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Arise, amphibians: stream buffers affect more than fish.Author(s): Sally Duncan
Source: Science Findings. Portland, OR: U.S. Department of Agriculture, Forest Service, Pacific Northwest Research Station. May (53): 1-5
Publication Series: Science Findings
Station: Pacific Northwest Research Station
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DescriptionBuffers along streams cover a tremendous proportion of the land base in the forested systems of the western Pacific Northwest. These buffers were designated primarily to conserve and restore habitat for salmon and trout, but conservation of habitat for a number of other organisms also has been implicit in their design. Recent research evaluated the importance of buffers in providing habitat for other vertebrates, especially amphibians, whose decreasing numbers are raising concerns worldwide. Riparian buffers constrain management options along streams and encumber trees that might otherwise be harvested for commodity production. Thus understanding the importance of buffers for wildlife habitat is important in evaluating options for management. Researchers examined small headwater streams on Washington’s Olympic Peninsula with buffers that were put in place prior to implementation of the Northwest Forest Plan. These riparian buffers were, for the most part, narrower than those prescribed by current guidelines. Preliminary results suggest closer attention needs to be paid to nonfish species in these locations, particularly the sensitive amphibians.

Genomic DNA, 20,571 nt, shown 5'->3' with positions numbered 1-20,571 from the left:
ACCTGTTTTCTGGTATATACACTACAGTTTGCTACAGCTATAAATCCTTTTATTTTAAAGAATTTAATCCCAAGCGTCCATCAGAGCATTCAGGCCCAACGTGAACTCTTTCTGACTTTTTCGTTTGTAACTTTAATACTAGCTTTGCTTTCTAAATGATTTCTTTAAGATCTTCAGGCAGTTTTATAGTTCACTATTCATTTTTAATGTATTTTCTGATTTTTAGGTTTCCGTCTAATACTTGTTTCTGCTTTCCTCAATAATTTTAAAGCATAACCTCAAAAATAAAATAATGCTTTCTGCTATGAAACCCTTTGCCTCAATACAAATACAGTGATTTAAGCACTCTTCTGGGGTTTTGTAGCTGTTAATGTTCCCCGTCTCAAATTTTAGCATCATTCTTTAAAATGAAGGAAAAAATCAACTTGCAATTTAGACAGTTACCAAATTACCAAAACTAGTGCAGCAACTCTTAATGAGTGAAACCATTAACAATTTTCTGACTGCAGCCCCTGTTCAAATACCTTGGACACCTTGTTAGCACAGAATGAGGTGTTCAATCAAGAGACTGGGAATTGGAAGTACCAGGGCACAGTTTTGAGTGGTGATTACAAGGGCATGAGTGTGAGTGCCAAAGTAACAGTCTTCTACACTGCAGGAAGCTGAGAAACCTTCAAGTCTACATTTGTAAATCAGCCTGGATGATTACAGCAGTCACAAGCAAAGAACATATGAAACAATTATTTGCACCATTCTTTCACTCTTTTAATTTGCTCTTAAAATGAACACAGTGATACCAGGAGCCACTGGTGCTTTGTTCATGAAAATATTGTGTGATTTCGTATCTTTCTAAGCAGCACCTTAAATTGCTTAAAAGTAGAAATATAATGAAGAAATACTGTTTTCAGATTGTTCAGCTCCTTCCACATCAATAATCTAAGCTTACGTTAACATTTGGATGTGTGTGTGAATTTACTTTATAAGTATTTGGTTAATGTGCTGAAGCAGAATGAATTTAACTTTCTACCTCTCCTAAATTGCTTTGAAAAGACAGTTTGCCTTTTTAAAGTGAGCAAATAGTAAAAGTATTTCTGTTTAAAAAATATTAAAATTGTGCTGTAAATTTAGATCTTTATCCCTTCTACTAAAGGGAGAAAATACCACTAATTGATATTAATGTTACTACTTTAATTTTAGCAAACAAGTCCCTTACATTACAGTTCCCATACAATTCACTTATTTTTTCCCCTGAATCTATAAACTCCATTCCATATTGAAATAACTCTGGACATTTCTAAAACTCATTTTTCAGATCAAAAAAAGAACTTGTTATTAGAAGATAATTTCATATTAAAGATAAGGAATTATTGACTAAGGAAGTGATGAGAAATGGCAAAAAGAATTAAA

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CitationDuncan, Sally. 2003. Arise, amphibians: stream buffers affect more than fish. Science Findings. Portland, OR: U.S. Department of Agriculture, Forest Service, Pacific Northwest Research Station. May (53): 1-5
KeywordsStream buffers, amphibians, riparian management, Olympic Peninsula
- Amphibian distributions in riparian and upslope areas and their habitat associations on managed forest landscapes in the Oregon Coast Range
- Stream amphibians as metrics of critical biological thresholds in the Pacific Northwest, U.S.A.: a response to Kroll et al.
- Riparian buffers and forest thinning: Effects on headwater vertebrates 10 years after thinning
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